Rumors of Rangeela cut unfounded

Photo+by+Michael+Hsu.

Photo by Michael Hsu.

The past year’s frequent cuts and buyouts have left the Calvin rumor mill quick to fear the worst for any program. Rangeela, however, according to Jane Bruin, assistant dean of international students, is safe for the foreseeable future, though the showcase will return to its roots as a student organization next year instead of being a program of the international student development office (ISDO).

According to Bruin, Rangeela began 21 years ago as a student organization. Five years ago, when Esther Kwak came to the ISDO as programmer, the office “put [its] administrative support behind the student org, so now it was no longer a student org but an administratively run program,” explained Bruin.

This year, instead of 80–100 international students enrolling at Calvin, around 140 came to campus. Bruin explained this increase in students also means an increase in academic need, a need the ISDO doesn’t have unlimited time to meet.

“500 hours is probably a conservative estimate about what we spend in terms of Rangeela,” Bruin said. “500 hours is 500 student meetings we could have that we’re not having.”

Because of this, the ISDO decided to return Rangeela to being a student org.

“It’s not like, ‘Oh, Rangeela is too expensive to run; we’re cutting it because of the budget,’” said Bruin. “It’s more nuanced than that. We have to look at what our priorities are and who we service and how we service them. And then we say, ‘Okay, we still want Rangeela to happen, but we think students can handle that.’”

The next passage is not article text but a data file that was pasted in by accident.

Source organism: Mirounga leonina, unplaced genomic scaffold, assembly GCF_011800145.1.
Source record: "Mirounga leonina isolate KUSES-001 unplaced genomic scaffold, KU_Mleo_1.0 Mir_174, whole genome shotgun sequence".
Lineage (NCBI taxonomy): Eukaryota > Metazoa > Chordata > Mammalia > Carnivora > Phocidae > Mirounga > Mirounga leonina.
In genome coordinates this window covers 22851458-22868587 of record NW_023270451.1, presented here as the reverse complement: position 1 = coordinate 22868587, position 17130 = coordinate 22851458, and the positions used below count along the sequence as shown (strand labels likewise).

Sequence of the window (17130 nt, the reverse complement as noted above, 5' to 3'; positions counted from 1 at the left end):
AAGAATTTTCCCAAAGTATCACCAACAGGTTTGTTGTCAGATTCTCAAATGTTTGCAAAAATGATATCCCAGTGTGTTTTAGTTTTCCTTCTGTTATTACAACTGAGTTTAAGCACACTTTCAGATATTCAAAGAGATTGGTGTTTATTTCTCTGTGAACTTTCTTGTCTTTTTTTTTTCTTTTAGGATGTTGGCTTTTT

This structure will allow the ISDO, according to Bruin, to “focus on student need and student support, because we’re already up 50 percent in admits for next year, too.”

“We don’t want people to come here and flunk out their first semester,” she said, “and while Rangeela has a beautiful purpose and a place, our job in this office is to support students in more of their everyday life situations.”

Bruin said that since Rangeela is largely student-run already, the production will not change much. The program 21 years ago, she said, was similar overall to shows of recent years, though perhaps not as professionally polished. The shows were held in the CFAC and had MCs and around 10–12 acts, standard for recent years.

Rangeela will continue to have a student-led committee in the student org structure. Its funding will transfer from the ISDO to campus involvement and leadership, where all the student org budgets are housed.

Bruin explained that each year Rangeela costs around $5,000–$6,000 and brings in about twice that amount. Any additional revenue beyond covering costs goes into Calvin’s general budget rather than staying with Rangeela.

Both the international development office and the Calvin community value Rangeela, according to Bruin. “That’s not the issue. It’s how do we best serve international students and how do we best, with our resources that we need to be more stewardly with now, how do we best do that.”

The program remains an important representation and reminder of culture for those who participate. “Students spend hours on Rangeela,” Bruin said, “because they want to share their culture and they want their culture to be valued.”

Being able to share with different people the “pride of their own culture” in such a way is important, according to Bruin, because it brings recognition of how “There’s other cultures and there’s other beauty from different places, and God’s kingdom is reflected differently from different cultures.”